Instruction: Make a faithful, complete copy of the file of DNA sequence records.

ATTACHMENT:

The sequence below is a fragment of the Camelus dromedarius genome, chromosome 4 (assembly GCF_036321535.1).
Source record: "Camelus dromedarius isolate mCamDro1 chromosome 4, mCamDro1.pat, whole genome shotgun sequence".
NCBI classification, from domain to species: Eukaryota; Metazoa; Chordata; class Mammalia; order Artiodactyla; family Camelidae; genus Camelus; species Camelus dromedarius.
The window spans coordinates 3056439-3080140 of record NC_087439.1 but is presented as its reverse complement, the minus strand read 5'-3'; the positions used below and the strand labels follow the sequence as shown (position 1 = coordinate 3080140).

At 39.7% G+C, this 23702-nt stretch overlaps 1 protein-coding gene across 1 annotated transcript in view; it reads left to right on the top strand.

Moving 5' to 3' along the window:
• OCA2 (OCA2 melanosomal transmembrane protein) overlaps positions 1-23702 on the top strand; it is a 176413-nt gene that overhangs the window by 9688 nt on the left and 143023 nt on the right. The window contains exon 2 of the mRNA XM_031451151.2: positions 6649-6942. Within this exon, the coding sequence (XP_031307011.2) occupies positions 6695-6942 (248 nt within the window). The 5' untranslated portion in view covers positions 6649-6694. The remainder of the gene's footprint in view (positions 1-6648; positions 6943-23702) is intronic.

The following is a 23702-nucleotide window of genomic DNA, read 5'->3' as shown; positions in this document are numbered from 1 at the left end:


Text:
The sequence below is a fragment of the Camelus dromedarius genome, chromosome 4 (assembly GCF_036321535.1).
Source record: "Camelus dromedarius isolate mCamDro1 chromosome 4, mCamDro1.pat, whole genome shotgun sequence".
NCBI classification, from domain to species: Eukaryota; Metazoa; Chordata; class Mammalia; order Artiodactyla; family Camelidae; genus Camelus; species Camelus dromedarius.
The window spans coordinates 3056439-3080140 of record NC_087439.1 but is presented as its reverse complement, the minus strand read 5'-3'; the positions used below and the strand labels follow the sequence as shown (position 1 = coordinate 3080140).

At 39.7% G+C, this 23702-nt stretch overlaps 1 protein-coding gene across 1 annotated transcript in view; it reads left to right on the top strand.

Moving 5' to 3' along the window:
• OCA2 (OCA2 melanosomal transmembrane protein) overlaps positions 1-23702 on the top strand; it is a 176413-nt gene that overhangs the window by 9688 nt on the left and 143023 nt on the right. The window contains exon 2 of the mRNA XM_031451151.2: positions 6649-6942. Within this exon, the coding sequence (XP_031307011.2) occupies positions 6695-6942 (248 nt within the window). The 5' untranslated portion in view covers positions 6649-6694. The remainder of the gene's footprint in view (positions 1-6648; positions 6943-23702) is intronic.

The following is a 23702-nucleotide window of genomic DNA, read 5'->3' as shown; positions in this document are numbered from 1 at the left end: